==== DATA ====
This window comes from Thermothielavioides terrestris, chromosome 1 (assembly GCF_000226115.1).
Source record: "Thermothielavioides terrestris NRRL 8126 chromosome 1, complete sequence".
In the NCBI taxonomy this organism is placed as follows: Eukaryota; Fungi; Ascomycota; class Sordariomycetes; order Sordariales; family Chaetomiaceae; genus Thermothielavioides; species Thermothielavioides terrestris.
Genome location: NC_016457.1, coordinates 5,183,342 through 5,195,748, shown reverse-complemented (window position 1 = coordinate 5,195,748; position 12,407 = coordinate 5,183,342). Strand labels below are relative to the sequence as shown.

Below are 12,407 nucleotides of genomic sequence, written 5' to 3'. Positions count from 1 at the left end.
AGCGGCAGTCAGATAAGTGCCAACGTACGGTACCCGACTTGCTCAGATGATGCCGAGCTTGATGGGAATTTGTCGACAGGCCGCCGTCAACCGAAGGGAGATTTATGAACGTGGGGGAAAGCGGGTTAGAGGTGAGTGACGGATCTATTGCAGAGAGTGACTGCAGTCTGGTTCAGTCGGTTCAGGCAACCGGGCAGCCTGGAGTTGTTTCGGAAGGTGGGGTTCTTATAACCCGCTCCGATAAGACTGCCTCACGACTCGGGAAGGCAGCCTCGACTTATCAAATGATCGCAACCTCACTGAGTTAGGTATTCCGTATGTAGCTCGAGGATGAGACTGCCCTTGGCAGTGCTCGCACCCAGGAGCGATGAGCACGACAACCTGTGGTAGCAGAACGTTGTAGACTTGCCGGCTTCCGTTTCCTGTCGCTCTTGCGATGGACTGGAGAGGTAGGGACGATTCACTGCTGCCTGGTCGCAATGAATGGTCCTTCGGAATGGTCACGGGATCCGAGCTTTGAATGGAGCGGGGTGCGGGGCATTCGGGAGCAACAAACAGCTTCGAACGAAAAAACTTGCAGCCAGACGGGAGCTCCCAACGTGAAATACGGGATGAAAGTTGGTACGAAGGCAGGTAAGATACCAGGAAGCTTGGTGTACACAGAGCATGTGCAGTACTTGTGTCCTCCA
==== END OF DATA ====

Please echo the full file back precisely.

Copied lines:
This window comes from Thermothielavioides terrestris, chromosome 1 (assembly GCF_000226115.1).
Source record: "Thermothielavioides terrestris NRRL 8126 chromosome 1, complete sequence".
In the NCBI taxonomy this organism is placed as follows: Eukaryota; Fungi; Ascomycota; class Sordariomycetes; order Sordariales; family Chaetomiaceae; genus Thermothielavioides; species Thermothielavioides terrestris.
Genome location: NC_016457.1, coordinates 5,183,342 through 5,195,748, shown reverse-complemented (window position 1 = coordinate 5,195,748; position 12,407 = coordinate 5,183,342). Strand labels below are relative to the sequence as shown.

Below are 12,407 nucleotides of genomic sequence, written 5' to 3'. Positions count from 1 at the left end.
AGCGGCAGTCAGATAAGTGCCAACGTACGGTACCCGACTTGCTCAGATGATGCCGAGCTTGATGGGAATTTGTCGACAGGCCGCCGTCAACCGAAGGGAGATTTATGAACGTGGGGGAAAGCGGGTTAGAGGTGAGTGACGGATCTATTGCAGAGAGTGACTGCAGTCTGGTTCAGTCGGTTCAGGCAACCGGGCAGCCTGGAGTTGTTTCGGAAGGTGGGGTTCTTATAACCCGCTCCGATAAGACTGCCTCACGACTCGGGAAGGCAGCCTCGACTTATCAAATGATCGCAACCTCACTGAGTTAGGTATTCCGTATGTAGCTCGAGGATGAGACTGCCCTTGGCAGTGCTCGCACCCAGGAGCGATGAGCACGACAACCTGTGGTAGCAGAACGTTGTAGACTTGCCGGCTTCCGTTTCCTGTCGCTCTTGCGATGGACTGGAGAGGTAGGGACGATTCACTGCTGCCTGGTCGCAATGAATGGTCCTTCGGAATGGTCACGGGATCCGAGCTTTGAATGGAGCGGGGTGCGGGGCATTCGGGAGCAACAAACAGCTTCGAACGAAAAAACTTGCAGCCAGACGGGAGCTCCCAACGTGAAATACGGGATGAAAGTTGGTACGAAGGCAGGTAAGATACCAGGAAGCTTGGTGTACACAGAGCATGTGCAGTACTTGTGTCCTCCA